What’s your energy bill?” – Schneider Electric offers tips on how to tackle the energy crisis

What’s your energy bill?” – Schneider Electric offers tips on how to tackle the energy crisis

David Williams, VP of Transactional Business UK & Ireland at Schneider Electric, looks at the reasons why we need to look closer to home if we’re to beat the energy crisis this year.

From political turmoil to an erratic economy, recent headlines can make it easy to forget that the UK remains an exceptionally enterprising country. But after a tough decade on the world stage, it still ranks fourth on the Global Innovation Index and leads Europe in terms of soft power, behind only the United States worldwide.

One area in which the UK is spearheading innovation is home energy. Investors ploughed over $1.5bn into British energy tech businesses in 2021, while as many as 489 UK start-ups focused their efforts on building new tools to help us transition towards a net-zero future.

Record energy price rises and concurrent advancements in energy-saving technologies have also made “what’s your energy bill?” a part of daily British conversation. Now, everyone knows exactly how much they’re paying, what they’re paying for, and where their money is going.

Energy companies and activists have been waiting for this golden moment, in which each and every consumer is taking full notice of the energy they consume and create. But as the world looks set to miss the much-vaunted 1.5°C climate target, UK energy progress must not slow. We need to harness consumers’ new energy awareness and take impactful steps towards implementing efficiency across every building and home.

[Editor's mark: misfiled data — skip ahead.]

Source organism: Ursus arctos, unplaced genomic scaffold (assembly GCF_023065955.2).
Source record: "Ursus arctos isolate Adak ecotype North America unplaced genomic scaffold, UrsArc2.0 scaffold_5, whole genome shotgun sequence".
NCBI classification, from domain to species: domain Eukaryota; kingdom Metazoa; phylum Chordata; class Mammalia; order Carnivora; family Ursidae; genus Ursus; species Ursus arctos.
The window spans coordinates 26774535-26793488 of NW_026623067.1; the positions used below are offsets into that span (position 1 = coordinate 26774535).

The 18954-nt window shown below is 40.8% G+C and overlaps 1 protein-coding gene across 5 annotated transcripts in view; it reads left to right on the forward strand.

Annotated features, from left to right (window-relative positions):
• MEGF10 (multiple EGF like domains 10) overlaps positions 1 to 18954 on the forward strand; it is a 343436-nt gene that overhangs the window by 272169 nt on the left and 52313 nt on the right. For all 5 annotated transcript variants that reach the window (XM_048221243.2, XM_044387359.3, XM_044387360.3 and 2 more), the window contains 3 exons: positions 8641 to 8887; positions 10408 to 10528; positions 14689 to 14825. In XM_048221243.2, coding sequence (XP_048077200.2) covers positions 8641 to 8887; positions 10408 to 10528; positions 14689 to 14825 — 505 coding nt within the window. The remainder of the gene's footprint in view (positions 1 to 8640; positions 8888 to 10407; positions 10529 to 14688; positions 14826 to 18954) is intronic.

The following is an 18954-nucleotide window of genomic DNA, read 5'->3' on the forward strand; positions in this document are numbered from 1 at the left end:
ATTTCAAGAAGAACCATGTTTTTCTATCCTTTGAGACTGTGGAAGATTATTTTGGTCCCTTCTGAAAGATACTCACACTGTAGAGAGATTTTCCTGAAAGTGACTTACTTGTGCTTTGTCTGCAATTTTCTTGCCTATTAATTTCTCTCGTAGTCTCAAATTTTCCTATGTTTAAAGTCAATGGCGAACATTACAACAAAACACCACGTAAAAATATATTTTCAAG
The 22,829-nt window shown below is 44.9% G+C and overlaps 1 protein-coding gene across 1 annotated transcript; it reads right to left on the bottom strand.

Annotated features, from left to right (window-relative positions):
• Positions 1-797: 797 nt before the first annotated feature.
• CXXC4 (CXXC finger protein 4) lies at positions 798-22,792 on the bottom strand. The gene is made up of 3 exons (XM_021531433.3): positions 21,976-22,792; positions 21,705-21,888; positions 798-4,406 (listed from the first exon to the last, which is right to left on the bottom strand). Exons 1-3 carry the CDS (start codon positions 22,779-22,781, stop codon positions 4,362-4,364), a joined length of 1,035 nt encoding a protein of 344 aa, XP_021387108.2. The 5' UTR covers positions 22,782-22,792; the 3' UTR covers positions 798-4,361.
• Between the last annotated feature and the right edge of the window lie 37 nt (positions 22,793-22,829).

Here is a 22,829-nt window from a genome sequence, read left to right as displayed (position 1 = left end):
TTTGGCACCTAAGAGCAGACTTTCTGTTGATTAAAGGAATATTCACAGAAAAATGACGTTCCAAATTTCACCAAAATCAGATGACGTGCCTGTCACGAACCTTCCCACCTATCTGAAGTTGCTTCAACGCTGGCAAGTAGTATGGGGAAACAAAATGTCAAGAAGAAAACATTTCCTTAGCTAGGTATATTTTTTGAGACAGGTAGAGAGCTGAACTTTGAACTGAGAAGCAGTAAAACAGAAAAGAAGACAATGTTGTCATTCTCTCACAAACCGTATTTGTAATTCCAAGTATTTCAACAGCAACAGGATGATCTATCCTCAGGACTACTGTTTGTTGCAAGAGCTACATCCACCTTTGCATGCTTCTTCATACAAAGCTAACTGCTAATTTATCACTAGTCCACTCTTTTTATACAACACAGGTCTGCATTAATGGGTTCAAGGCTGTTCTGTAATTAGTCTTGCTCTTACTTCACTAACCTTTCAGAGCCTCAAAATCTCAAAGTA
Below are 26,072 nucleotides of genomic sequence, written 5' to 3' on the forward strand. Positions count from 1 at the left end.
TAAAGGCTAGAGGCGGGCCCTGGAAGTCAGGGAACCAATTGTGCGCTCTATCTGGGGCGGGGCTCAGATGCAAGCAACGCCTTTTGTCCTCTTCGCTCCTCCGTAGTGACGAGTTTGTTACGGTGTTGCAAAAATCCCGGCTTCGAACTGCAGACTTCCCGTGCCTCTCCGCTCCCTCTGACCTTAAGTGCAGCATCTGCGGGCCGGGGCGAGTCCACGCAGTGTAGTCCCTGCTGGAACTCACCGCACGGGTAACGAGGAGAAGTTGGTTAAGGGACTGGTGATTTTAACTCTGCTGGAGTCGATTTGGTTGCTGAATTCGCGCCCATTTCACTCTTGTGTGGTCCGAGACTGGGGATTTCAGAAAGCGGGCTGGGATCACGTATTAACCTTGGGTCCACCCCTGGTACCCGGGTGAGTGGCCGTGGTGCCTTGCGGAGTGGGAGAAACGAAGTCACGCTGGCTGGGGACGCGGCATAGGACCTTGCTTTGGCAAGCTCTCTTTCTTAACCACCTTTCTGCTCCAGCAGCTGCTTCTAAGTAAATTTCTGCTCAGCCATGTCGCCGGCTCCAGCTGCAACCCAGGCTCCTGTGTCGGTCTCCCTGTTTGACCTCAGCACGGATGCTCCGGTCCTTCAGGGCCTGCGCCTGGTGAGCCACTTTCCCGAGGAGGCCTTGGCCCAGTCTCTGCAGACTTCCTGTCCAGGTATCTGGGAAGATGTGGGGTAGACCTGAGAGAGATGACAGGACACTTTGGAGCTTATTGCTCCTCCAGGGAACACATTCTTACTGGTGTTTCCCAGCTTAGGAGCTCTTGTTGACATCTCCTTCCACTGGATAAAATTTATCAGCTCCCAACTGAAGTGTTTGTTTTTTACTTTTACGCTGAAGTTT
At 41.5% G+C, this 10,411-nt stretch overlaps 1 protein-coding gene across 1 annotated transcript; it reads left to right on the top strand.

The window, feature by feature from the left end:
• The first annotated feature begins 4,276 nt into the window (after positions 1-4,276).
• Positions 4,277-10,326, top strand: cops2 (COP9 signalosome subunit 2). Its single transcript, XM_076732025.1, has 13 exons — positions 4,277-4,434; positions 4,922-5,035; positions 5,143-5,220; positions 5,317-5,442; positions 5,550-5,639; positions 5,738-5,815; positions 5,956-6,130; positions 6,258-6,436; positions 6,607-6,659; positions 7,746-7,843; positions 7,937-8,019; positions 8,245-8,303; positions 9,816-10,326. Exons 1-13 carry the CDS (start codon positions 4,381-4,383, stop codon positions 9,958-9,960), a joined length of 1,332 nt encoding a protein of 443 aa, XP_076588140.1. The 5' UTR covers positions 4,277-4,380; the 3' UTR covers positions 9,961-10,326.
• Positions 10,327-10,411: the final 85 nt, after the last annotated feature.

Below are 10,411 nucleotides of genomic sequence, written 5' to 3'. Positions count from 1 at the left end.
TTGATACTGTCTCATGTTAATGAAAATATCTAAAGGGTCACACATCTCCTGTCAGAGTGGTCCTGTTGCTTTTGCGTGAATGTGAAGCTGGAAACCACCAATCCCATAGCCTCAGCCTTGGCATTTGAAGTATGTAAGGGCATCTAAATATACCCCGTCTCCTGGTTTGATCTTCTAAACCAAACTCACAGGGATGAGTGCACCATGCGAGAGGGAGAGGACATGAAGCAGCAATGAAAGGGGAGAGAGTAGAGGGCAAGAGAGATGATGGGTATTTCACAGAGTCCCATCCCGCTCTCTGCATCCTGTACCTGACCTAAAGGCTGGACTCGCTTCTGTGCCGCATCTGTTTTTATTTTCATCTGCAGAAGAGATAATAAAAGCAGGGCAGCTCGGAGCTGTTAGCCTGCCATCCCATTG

So, let’s take a look at how energy evolved throughout the last year and ways we can move forward to tackle the dual energy crises of skyrocketing bills and climate change.

Energy’s annus horribilis

This time last year, conversations across dinner tables, pubs, and boardrooms often still addressed the COVID-19 pandemic and its impact on labour shortages and the economy. But now, consumers and organisations are entirely focused on navigating the energy crisis and a transition to greener, more reliable power. After all, who would’ve thought we’d face energy blackouts in this modern world?

As a result, homeowners are taking energy efficiency improvement far more seriously. They want greater control of their energy usage and bills, realising that even small behavioural changes can add up to big cost-saving wins. This comes as homes in England and Wales only scored an average 2022 energy efficiency rating of band D, meaning UK housing stock remain some of the least-efficient in Europe.